Fury as Polanski's new film tops French 'Oscar' nominations

3 min

Paris (AFP)

Roman Polanski's new film "An Officer and a Spy" topped the list of nominations on Wednesday for the "French Oscars" sparking fury from feminists.

The controversial director has been wanted in the US for the statutory rape of a 13-year-old girl since 1978 and is persona non grata in Hollywood.

His period drama about the Dreyfus affair, which rocked France at the turn of the 20th century, is in line for 12 Cesars, the French equivalent of the Oscars.

The head of the French film academy Alain Terzian said it "should not take moral positions" about giving awards.

But their choice was swifty condemned by feminists and some film critics.

"If rape was an art, give all the Cesars to Polanski," tweeted the French women's group, Osez le feminisme (Dare to Be Feminist).

"By celebrating a fugitive rapist and child sex criminal, we silence the victims," added the group, which said it would demonstrate outside the awards ceremony on February 28.

British film critic Caspar Salmon was equally scathing.

"The Cesar awards are literally inviting an actor who was a victim of sexual assault by a director when she was a child (Adele Haenel), and a director who sexually abused a child (Roman Polanski), to be in the same room together for a big celebration of film."

Haenel -- who was nominated for best actress for her performance in "Portrait of a Lady on Fire" -- touched a nerve last year by telling how she was sexually harassed from the age of 12 on her first film.

French director Christophe Ruggia was charged with sexual assault on a minor earlier this month.

- Cinemas picketed -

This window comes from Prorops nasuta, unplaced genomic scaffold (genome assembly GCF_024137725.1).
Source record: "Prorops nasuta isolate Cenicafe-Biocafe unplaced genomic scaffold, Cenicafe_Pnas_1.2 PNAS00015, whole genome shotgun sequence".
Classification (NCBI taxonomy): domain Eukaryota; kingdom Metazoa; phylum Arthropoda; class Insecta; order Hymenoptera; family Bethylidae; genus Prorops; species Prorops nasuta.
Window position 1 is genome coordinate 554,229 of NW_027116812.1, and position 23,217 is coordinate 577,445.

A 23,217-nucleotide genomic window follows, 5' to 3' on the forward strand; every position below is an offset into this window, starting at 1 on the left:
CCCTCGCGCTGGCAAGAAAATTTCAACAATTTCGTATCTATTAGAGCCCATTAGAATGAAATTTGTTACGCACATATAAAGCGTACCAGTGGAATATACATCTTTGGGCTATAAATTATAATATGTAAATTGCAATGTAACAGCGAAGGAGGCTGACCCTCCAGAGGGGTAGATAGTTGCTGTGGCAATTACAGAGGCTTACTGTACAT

Polanski, 86, won both best director and the critics' prize at the Venice film festival in August for "An Officer and a Spy", which has been a big hit at the French box office despite a wave of protests.

Some screenings had to be cancelled after feminist protesters invaded or blockaded cinemas.

The publicity campaign for the film was also halted after French photographer Valentine Monnier claimed that she had also been raped by the director in 1975.

Monnier, an 18-year-old model and actress at the time, said Polanski tried to give her a pill as he beat her "into submission" at his Swiss chalet.

Polanski "absolutely denied" assaulting Monnier, pouring scorn on her story.

"Obviously I have no memory of it because it is false," he told Paris Match magazine.

The director -- who sparked uproar at Venice by comparing his "hounding" to the anti-Semitic persecution Dreyfus suffered -- blamed the disgraced Hollywood mogul Harvey Weinstein for his woes.

He said Weinstein had tried to brand him a "child rapist" to stop him winning an Oscar in 2003 for "The Pianist".

The Oscars' academy snubbed "An Officer and a Spy" in its nominations earlier this month, but gave another French film "Les Miserables" the nod in the best foreign film category.

The drama, set in one of the restive poor suburbs of Paris, picked up 11 Cesar nominations, just behind Polanski's film.